They came to me as characters sometimes do, fully formed and wanting their story told. Benjamin Bradshaw was a Professor of Electrical Engineering, and I thought about changing him to an English Professor, but he said absolutely not. Characters, of course, don't really manifest out of thin air, but emerge from our own experiences and psyches. I've always been fascinated by invention, and moved by people deeply hurt who manage to move on with life.
2)     I love the name Missouri Fremont for your female protagonist.  What made you name her that?  Is it one of those symbolic, anagram names?
OK, you're going to think I'm telling tales, but again, she just is Missouri. I don't know why. If I look deeper, maybe there's something musical and mysterious yet earthy about her name that taps into the part of me that would like to be that way. I was born in 1963, after all.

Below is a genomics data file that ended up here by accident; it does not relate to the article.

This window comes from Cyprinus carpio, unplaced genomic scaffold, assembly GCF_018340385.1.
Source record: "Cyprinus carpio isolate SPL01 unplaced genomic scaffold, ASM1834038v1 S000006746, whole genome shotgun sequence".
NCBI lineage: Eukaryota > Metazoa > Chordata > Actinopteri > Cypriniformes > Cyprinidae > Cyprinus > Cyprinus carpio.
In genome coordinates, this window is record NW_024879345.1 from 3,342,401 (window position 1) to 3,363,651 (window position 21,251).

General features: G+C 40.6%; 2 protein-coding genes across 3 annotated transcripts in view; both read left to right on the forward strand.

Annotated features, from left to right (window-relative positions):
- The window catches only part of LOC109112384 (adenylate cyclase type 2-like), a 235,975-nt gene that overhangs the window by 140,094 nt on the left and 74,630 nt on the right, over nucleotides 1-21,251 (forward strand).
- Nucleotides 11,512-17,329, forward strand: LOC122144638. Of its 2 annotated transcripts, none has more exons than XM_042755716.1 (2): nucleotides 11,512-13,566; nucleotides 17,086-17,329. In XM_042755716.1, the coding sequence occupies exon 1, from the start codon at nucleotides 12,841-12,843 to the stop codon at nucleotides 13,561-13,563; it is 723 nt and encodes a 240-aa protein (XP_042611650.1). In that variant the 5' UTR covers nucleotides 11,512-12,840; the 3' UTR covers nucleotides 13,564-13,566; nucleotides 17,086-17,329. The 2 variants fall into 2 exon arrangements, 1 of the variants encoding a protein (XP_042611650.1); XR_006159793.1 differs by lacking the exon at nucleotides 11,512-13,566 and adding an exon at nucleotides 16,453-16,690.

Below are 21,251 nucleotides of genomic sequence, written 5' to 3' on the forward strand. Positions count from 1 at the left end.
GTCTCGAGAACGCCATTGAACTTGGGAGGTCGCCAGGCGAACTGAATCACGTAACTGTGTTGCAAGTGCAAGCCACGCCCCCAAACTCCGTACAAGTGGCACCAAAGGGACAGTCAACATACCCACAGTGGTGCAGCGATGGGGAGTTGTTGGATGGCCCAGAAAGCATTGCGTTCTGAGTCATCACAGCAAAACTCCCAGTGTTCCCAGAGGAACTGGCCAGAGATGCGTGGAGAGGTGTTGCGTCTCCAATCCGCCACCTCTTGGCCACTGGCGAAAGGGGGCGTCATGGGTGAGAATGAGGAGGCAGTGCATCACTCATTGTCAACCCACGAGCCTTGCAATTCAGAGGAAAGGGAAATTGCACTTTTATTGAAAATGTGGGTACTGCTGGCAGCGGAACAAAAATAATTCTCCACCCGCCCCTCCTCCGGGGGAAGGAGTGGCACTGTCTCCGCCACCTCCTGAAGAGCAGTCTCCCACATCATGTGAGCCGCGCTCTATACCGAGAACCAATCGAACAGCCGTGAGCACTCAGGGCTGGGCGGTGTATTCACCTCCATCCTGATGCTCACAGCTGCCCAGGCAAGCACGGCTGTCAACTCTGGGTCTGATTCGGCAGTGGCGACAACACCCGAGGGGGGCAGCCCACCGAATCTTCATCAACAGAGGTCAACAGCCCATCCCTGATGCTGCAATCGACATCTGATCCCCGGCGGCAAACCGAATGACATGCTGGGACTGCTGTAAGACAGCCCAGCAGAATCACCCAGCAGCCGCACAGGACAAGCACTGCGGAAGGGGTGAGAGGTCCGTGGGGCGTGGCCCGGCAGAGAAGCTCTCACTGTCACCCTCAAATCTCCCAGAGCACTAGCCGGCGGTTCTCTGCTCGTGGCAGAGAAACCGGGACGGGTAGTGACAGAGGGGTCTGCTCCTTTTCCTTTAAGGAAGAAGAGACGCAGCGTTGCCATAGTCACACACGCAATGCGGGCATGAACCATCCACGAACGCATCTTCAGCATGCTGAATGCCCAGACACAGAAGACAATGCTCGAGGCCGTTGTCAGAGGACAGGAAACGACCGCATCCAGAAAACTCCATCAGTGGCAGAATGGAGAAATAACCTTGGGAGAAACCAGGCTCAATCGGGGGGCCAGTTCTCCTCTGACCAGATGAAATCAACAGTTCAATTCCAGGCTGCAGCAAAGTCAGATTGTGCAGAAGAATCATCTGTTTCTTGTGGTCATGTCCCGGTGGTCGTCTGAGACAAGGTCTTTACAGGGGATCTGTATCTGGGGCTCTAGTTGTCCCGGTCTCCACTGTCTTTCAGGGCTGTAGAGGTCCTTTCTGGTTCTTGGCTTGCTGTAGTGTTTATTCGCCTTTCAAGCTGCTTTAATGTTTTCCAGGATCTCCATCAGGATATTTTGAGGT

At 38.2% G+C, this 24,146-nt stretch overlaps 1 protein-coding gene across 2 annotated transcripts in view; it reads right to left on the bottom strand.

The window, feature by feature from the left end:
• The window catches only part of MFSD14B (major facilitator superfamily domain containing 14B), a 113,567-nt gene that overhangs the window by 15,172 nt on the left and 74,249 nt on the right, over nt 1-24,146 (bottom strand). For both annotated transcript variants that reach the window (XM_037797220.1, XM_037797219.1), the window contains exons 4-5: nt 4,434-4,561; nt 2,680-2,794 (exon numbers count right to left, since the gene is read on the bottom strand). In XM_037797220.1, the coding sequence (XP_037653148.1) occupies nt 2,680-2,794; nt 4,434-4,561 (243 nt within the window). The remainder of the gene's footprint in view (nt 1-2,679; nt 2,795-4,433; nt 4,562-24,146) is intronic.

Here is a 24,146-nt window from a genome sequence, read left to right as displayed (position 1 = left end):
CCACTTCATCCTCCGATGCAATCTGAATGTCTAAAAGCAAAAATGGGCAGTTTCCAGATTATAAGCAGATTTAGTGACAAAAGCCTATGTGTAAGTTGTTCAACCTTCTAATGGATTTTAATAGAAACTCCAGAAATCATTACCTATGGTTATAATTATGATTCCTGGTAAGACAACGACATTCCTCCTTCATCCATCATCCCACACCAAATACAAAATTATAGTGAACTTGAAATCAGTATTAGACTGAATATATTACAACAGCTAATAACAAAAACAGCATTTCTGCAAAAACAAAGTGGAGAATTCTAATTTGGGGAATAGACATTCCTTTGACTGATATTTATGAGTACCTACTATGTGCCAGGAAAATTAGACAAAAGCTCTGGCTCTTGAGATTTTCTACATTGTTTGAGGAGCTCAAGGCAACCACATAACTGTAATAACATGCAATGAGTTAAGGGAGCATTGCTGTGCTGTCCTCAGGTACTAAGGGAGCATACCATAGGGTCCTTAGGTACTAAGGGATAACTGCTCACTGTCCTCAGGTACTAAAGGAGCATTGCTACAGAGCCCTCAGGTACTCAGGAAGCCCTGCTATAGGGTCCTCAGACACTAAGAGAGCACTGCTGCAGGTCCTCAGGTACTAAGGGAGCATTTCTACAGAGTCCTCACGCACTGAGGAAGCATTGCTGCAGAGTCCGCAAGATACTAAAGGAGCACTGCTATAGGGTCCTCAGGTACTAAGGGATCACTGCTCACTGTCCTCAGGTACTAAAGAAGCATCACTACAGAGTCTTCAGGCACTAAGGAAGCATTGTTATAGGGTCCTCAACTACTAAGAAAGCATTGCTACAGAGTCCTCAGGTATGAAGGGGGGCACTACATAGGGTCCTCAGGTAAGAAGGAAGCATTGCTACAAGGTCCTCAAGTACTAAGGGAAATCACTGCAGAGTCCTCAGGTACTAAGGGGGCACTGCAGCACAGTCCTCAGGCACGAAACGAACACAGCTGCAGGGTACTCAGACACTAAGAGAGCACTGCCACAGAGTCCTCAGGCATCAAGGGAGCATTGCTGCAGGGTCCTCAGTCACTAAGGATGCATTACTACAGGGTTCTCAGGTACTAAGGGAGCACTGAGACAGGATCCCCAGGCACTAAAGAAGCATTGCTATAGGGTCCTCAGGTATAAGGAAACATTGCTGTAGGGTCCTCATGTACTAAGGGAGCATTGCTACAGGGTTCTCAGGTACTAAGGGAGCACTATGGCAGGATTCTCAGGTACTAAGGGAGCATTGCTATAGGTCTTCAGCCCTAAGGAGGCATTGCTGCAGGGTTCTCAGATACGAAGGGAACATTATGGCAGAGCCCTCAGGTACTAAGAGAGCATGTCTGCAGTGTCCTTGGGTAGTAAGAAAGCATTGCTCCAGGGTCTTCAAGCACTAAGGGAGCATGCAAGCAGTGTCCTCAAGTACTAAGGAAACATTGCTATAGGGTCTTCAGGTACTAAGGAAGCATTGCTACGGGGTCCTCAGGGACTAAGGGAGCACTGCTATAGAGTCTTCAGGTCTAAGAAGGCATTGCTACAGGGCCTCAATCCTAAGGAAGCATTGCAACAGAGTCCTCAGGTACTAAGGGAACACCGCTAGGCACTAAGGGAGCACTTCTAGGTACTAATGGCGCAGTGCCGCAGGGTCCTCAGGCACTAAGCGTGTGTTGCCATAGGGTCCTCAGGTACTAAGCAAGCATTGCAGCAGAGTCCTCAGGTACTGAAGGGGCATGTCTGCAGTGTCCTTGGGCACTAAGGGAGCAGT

3)     Your concentration on the early dawning of the era of "enlightenment" and invention in America is one that is so interesting, Bernadette.  Was there something specific that "sparked" your interest in the turn of the century time frame?
That's when everything began to change big time. In 1901, there wasn't a single, viable, heavier-than-air flying machine. Just 68 years later, Neil Armstrong walked on the moon. Radio, television, computers – everything we take for granted now was being invented then. It's an exciting time to set a series that features an electrical inventor.